English, MA (Writing)

Master of Arts Degree in English with a Emphasis in Writing

University of Nebraska at Kearney

  • Fully Online
  • 36
    Credits
  • $315.00
    In-State
  • $504.00
    Out-of-State

Program Overview

The online English, MA is designed for students interested in the advanced study of composition and genre.  

Why students choose this program:

  • To improve their writing skills and instructional strategies in existing teaching career paths. 
  • To gain critical thinking and communication skills as they better understand and are able to critique the writing of others. 
  • The diversity in coursework covers a variety of areas including poetry, fiction, drama and creative nonfiction writing. 
  • The fully online, non-thesis program does not have a residency requirement. 
  • A low teacher/student ratios foster student/professor relationships. 
  • For personal enrichment and educational accomplishment.

Note: Although this program does not grant certification to teach English, many students utilize their skills to improve their own writing or instructional strategies in existing teaching career paths.

Students select one of the following focus areas:

  • Literature. Students will explore written and aural works that are considered to be of artistic or popular merit across a range of cultures, regions and contexts.
  • Creative Writing. Students will focus on the experiential practice of writing through the creation of original poems, stories, creative nonfiction essays, etc.
  • Childhood and Youth Studies. Students explore literary texts and visual/other media written and produced for or aimed at children and youth.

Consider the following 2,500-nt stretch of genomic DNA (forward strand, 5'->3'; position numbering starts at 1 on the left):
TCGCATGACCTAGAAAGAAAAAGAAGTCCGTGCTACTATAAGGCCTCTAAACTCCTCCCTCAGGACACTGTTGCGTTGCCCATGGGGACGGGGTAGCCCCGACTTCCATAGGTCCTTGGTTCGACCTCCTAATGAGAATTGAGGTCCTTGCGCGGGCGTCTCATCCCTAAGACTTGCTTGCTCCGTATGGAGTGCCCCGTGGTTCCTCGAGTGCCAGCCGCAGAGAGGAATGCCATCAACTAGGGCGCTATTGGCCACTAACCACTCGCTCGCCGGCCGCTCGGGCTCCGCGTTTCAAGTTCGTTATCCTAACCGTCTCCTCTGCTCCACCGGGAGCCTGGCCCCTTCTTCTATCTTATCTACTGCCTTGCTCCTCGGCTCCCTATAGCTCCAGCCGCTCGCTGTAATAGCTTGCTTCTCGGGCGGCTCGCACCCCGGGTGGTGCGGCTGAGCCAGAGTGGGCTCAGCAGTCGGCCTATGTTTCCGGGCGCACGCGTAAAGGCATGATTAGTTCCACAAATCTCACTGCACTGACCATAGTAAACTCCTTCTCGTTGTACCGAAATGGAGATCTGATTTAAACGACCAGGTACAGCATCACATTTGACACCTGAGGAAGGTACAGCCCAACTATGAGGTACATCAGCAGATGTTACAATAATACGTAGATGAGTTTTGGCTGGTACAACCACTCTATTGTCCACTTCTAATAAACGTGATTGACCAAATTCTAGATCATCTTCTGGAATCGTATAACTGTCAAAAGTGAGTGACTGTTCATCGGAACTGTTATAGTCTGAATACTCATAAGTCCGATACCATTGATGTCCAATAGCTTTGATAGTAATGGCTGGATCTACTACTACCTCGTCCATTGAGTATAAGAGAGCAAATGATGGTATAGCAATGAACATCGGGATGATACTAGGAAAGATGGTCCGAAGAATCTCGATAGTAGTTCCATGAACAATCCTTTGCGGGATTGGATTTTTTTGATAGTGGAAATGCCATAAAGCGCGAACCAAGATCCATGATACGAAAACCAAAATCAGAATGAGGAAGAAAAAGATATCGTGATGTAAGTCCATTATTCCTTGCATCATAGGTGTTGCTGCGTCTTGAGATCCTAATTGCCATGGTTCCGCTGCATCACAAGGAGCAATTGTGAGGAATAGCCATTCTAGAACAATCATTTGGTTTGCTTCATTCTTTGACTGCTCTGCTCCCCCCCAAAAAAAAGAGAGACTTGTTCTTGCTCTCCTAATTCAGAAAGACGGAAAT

• Composition, Rhetoric and Language. Students will combine the study of rhetoric, composition and English language studies.

Career Outlook: Communication, critical thinking and writing skills are some of the most sought after skills sought in any career field. These in-demand competencies span the job market. 

This program has the opportunity to help students expand their career options as it complements the following career paths: 

  • Teachers
  • Lawyers
  • Professors
  • School administrators
  • Web developers
  • Corporate communicators
  • Authors

When looking at employment growth, you must look at generic employment growth since the program provides a strong foundation for a wide variety of careers. According to the U.S. Bureau of Labor Statistics, the median salary for those with master's degrees is 16% higher than those with undergraduate degrees.

Admissions and Requirements

To be accepted to this program, you must have:

  1. A Bachelor's degree

  2. Completed coursework

    18 credit hours in English

  3. Taken the TOEFL

    (Only required if English is not your native language)

  4. A written personal statement

    Letter of application describing the candidate's motivation for pursing graduate work at UNK, experience in the discipline and educational goals

  5. Official transcripts from all previous schools

NOTE: This program is authorized, exempt, or not subject to state regulatory compliance and may enroll students from all 50 states

To apply to this program:

  • Complete and submit the online application for admissions
  • Pay the $45 non-refundable application fee

Courses You’ll Take

Course Information

Program of Study: Department Core Courses - 9 credits (ENG 806 (Principles of Literary Criticism) OR ENG 807 (History of Literary Criticism), Literature of the United States, Literature of English and the Commonwealth and World Literature). Writing Emphasis Courses - 18 credits (ENG 803, 814, 822P, 823P, 824, 825, 833, 871P, 895, or 899). Supporting Courses (800-level electives) - 9 credits